Indeed, The Translator and the Chens realize that translation is a matter of interpretation of cultural values, the proper selection of metaphors and figurative language, subtle inflections and nuances in a contextual medium that must be included to convey what an individual is saying. Finally, there is no translation for why Chen acts as she does at the play’s end, nor is there a translation for the villain ONYS Systems in how they relate to the Chinese government.
Language between native speakers is not easily conveyed if there are geographical and cultural differences within a nation. Words hold loaded meanings and what one thinks one communicates may hold offense or have an entirely different understanding for the listener. How much more is the confusion of communication if a language that conveys meaning in a circular fashion through characters and pictorial thoughts is translated to a listener and speaker of English which is essentially linear and word based, and whose time is chronological? Mandarin, Cantonese, Korean, Japanese are effectively without chronology, and retain a circularity and pictorial, visual thought process seamlessly navigated and understood by those who speak, read and write it.
Interestingly, Fang Du’s Translator warns us about the chronological expansiveness of English compared to the circularity of Mandarin and suggests there is no word for word translation. However, by the end of the play as he lives through and guides us through the events, even he is caught up short. The revelation for him is profound because he has been in the “God” seat. But he becomes enlightened like the Chens and the audience that what results is because of incomplete translation and incorrect “interpretation” and felt understanding. Mistaken understanding roils through every interaction in King’s play; it is fascinating.
This is perhaps the most profound of the themes in King’s work which takes place between 2006-2016 and shifts scenes from Washington, D.C. to Beijing, to Yingcheng, to Dallas, to Palo Alto to Melbourne. Though flashback is used and The Translator keeps us mapped out in the setting and scenes, Act 1 is top heavy. The playwright wants to say so much that she dilutes the force by trying to jam pack it all i>. Truly, the play could be streamlined and the dialogue shaved at the least to arrive at the question what are the most salient, striking themes. How can they be made to bring the audience toward vibrance.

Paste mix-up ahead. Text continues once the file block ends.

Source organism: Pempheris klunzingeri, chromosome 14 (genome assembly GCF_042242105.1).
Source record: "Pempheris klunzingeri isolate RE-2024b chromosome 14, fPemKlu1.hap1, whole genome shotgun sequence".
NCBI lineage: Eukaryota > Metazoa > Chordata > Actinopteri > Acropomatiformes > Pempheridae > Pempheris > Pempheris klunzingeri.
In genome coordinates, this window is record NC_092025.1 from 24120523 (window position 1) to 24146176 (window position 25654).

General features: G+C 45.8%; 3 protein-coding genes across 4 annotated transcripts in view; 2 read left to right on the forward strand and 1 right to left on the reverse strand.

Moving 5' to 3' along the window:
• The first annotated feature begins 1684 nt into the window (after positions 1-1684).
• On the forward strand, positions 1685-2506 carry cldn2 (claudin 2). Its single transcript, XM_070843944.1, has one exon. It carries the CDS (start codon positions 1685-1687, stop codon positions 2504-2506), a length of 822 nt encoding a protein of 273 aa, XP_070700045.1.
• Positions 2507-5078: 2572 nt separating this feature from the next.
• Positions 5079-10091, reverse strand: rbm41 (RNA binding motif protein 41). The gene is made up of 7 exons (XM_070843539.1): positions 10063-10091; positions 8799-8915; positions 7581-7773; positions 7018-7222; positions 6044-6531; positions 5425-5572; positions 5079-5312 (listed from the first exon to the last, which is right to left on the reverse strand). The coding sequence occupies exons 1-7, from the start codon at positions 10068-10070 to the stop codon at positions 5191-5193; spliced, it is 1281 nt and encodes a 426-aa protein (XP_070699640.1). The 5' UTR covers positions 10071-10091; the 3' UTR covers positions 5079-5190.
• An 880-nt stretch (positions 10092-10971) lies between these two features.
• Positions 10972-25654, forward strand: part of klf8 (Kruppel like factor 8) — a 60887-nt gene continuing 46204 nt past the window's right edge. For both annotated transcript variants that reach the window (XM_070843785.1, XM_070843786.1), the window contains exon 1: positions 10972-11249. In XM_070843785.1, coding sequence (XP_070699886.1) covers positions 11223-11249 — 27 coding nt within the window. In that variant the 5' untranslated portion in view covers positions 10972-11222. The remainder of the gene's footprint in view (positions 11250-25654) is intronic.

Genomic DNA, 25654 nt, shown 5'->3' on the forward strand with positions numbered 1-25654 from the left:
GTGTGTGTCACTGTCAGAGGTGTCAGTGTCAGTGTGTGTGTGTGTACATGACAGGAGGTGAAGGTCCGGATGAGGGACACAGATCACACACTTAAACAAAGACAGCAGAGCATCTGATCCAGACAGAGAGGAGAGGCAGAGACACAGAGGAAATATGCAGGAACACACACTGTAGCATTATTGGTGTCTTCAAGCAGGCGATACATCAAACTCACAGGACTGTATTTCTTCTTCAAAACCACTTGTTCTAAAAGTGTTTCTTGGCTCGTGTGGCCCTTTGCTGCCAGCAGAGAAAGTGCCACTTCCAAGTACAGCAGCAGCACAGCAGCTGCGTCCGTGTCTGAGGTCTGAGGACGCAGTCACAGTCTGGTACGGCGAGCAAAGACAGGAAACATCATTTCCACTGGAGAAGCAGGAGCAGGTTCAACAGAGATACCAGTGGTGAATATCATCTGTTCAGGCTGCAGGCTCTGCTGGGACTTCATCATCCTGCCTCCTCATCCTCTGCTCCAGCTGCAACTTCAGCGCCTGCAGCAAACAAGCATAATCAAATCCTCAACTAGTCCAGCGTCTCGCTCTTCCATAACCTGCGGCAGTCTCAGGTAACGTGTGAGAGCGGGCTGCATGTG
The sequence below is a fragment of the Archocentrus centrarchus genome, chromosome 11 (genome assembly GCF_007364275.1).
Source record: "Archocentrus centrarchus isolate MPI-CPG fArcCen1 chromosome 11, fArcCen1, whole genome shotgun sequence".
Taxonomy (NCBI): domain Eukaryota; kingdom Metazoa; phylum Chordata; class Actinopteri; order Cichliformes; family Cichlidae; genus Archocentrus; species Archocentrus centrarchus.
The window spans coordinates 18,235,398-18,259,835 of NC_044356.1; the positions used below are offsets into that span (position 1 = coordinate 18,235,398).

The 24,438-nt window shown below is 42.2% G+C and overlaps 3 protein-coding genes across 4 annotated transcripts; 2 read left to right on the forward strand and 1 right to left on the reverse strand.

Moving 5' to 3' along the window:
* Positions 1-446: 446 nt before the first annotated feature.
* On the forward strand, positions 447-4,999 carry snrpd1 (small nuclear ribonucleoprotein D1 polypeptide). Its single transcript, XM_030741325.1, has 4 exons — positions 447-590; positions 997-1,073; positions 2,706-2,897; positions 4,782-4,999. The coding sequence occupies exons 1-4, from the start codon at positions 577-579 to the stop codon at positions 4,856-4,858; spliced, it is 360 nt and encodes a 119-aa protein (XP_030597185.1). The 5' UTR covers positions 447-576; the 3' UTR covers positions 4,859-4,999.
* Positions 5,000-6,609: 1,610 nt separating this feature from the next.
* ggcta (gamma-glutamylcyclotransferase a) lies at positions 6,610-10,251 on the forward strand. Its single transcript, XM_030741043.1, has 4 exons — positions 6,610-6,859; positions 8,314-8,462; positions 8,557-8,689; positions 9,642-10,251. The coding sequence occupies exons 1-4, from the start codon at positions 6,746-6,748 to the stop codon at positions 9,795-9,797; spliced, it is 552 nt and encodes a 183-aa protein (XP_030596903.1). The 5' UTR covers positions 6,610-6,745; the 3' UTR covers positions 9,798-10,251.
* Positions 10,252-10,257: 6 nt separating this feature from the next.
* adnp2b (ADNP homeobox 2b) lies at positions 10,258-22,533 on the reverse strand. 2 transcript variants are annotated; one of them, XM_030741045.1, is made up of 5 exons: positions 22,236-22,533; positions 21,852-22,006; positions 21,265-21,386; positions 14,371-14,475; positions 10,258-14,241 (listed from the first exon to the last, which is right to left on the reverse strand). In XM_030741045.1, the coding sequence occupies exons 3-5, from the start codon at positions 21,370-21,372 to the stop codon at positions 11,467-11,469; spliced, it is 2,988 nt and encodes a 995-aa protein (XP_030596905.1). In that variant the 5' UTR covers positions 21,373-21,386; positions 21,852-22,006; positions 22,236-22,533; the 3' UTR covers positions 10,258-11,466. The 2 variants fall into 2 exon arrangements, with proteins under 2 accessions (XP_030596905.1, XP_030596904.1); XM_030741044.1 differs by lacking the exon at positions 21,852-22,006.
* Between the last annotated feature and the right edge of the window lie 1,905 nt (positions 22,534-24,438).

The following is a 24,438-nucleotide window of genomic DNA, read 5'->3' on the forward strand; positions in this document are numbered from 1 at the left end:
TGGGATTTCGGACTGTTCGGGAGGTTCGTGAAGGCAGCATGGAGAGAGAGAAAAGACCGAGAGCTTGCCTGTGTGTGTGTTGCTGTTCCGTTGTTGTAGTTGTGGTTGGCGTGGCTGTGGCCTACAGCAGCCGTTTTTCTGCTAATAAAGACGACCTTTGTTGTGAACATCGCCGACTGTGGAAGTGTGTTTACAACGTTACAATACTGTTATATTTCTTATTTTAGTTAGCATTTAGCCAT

When I saw Golden Shield, members of the audience appeared to be most affected by the relationship which implodes between the Chens. Nevertheless, King’s passion for the topics and themes is noteworthy. How do you streamline even a few words when you are in love with what your characters are saying to you. I get it, but it bears looking at for future productions to make Act I a dynamo and powerhouse leading through Act II in its explosion/implosion and powerful trial scene testimony then the conclusion.
The frame of King’s work fans out into part courtroom drama, part lawyer discussion, part insider talk at the fictional American tech company ONYS Systems. They get the contract to create a process to help them spy on any activity that opposition and adversaries use to smash the firewall of digital censorship that pertains throughout China. ONYS Systems’ pompous Elon Musk-type executive Marshall McLaren (the sardonic and superb Max Gordon Moore) creates an effective firewall by decentralizing it into multiple checkpoints, making it much easier for Chinese monitors to gauge spying and identify hackers who defy China’s digital control.
Thus, ONYS Systems in an extraordinary pro-communist political move is used as a tool of the Communist Chinese government to expose potential American spies in a counter-American action to protect itself. It also is used as the chief deterrent to stop hacking their firewall by identifying the hackers and punishing them severely.
During the course of the play, we understand the culpability of ONYS Systems through Moore’s McLaren. His nonchalance and self-satisfied genius, that he and he alone came up with this plan of decentralization for his company which increased their profitability exponentially as China pays them a huge price is loathsome. Interestingly, Moore makes the character ironic with the help of Adrales fine direction. Thus, the full understanding becomes “lost in translation.” And the full impact of how China has created a puppet in McLaren/ONYS Systems as a compromat or whatever the Mandarin word is for those without ethics or integrity who turn against their own nation, humanity and the “little people” for extraordinary wealth is muted. But hey, what the hell; it’s just business. (Some of this plays out from real life; check out Cisco and Yahoo litigation.)